11 September 2014
Liberian President Ellen Johnson Sirleaf Visits SOS Children’s Villages Medical Center in Monrovia
FOR IMMEDIATE RELEASE: September 11, 2014
Official photo of Liberian President Ellen Johnson Sirleaf
Washington, DC – This week, Liberian President Ellen Johnson Sirleaf paid a surprise visit to the SOS Children’s Villages Medical Center in Monrovia, Liberia, bringing dinner for the dedicated staff.
Although the SOS Medical Center does not treat Ebola – confirmed cases must be referred to designated Ebola treatment centers – it is one of the few medical facilities in Monrovia that is still able to assist the community with other medical needs. Doctors and nurses at the SOS Medical Center wear full body personal protective equipment (PPE) suits to protect themselves in case of contact with patients infected with Ebola.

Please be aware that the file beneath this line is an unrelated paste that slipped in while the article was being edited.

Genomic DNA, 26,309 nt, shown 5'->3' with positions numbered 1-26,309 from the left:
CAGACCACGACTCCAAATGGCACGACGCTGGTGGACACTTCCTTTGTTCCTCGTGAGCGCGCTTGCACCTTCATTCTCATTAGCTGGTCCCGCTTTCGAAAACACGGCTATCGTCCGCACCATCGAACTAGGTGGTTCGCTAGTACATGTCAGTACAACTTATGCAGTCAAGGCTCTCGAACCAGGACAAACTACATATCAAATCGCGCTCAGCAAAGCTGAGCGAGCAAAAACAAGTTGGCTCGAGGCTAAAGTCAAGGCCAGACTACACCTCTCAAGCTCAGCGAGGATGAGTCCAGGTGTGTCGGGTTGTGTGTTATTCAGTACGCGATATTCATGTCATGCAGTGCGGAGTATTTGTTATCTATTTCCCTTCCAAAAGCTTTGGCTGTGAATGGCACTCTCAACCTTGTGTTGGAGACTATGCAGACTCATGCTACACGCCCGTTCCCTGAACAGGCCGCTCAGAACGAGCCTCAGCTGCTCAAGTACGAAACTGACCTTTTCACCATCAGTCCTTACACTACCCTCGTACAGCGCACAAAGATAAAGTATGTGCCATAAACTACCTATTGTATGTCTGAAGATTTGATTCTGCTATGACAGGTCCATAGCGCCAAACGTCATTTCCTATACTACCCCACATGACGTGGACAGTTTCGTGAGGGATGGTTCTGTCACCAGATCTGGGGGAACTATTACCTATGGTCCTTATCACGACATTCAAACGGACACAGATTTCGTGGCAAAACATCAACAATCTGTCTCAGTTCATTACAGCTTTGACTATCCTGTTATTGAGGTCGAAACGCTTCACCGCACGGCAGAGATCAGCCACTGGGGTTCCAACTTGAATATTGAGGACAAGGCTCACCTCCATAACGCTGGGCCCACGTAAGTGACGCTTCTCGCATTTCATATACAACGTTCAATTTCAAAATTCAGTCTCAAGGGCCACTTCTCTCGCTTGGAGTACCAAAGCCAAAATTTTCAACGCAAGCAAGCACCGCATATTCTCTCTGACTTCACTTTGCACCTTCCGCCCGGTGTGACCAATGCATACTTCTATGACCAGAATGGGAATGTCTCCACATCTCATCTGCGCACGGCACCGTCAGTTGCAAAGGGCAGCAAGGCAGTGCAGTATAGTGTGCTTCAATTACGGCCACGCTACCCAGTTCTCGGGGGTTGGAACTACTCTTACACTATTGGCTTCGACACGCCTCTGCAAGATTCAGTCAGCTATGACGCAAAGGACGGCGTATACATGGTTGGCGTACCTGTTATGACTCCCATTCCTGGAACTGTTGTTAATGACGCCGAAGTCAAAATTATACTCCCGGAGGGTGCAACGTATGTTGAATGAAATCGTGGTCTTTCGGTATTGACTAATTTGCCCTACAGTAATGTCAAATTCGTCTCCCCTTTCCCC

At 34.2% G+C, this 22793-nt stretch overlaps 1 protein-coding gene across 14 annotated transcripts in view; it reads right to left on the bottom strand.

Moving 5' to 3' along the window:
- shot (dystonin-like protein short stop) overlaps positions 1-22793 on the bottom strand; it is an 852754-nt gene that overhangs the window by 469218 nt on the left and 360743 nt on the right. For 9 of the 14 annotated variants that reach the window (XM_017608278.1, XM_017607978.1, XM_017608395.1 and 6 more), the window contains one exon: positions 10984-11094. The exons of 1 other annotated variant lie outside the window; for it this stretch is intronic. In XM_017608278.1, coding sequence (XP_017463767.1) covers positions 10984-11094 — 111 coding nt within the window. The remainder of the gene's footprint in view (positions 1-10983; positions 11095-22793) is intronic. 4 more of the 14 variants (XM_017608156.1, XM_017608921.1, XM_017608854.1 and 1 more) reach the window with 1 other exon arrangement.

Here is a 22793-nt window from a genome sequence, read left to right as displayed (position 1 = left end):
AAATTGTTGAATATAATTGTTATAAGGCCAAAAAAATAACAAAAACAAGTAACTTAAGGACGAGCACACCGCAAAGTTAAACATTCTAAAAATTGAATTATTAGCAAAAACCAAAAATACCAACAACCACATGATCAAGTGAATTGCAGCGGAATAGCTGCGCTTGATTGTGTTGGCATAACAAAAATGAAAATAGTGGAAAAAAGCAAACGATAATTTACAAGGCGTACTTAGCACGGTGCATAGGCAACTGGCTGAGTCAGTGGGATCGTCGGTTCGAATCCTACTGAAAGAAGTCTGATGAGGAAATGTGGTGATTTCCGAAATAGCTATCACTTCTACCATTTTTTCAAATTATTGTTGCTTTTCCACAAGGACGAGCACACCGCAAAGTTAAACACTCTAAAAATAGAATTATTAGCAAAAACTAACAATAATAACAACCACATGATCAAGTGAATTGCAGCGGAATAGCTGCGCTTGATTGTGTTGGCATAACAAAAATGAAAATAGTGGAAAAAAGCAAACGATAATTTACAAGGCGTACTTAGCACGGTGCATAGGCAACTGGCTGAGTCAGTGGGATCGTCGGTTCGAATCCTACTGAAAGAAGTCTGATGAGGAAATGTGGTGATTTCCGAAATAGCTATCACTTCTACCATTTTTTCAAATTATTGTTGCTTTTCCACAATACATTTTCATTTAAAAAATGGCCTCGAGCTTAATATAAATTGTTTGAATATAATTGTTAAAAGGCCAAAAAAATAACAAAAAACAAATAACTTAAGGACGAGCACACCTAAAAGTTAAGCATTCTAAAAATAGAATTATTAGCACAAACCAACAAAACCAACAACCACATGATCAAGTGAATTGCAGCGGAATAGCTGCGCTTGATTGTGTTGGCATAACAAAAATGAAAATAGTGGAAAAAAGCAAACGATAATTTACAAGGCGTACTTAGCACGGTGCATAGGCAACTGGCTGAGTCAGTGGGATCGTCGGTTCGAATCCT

"I came to say thank you for your continuous hard work and for staying open throughout the crisis. I have heard a lot of good things about what you are all doing at the SOS Medical Center,” said the President. “We want you to continue the good work. I also came here to find out what you need and I brought something for the staff to eat tonight.”
Liberian President Ellen Johnson Sirleaf at
SOS Children's VIllages Medical Clinic in Monrovia, Liberia
According to the World Health Organization, the Ebola outbreak has killed 2,288 people
– with the majority of deaths coming from Liberia.
The visit comes weeks after Pannah Saywrayne, an SOS Mother who worked at the SOS Children’s Village in Juah Town, contracted Ebola. It is believed that Saywrayne contracted Ebola when she visited her daughter in Monrovia, who did not realize at the time that she had the virus. Saywrayne did not return to the SOS Village after catching the virus.
“It was a shock for us," said George Kordahi, National Director of SOS Children’s Villages in Liberia
. “We are devastated by this news and offer our condolences to her extended family and others who were close to her.”
SOS Children’s Villages is present in 134 countries and territories, including Liberia, Nigeria, Sierra Leone and Guinea – all countries that have been plagued by the Ebola virus.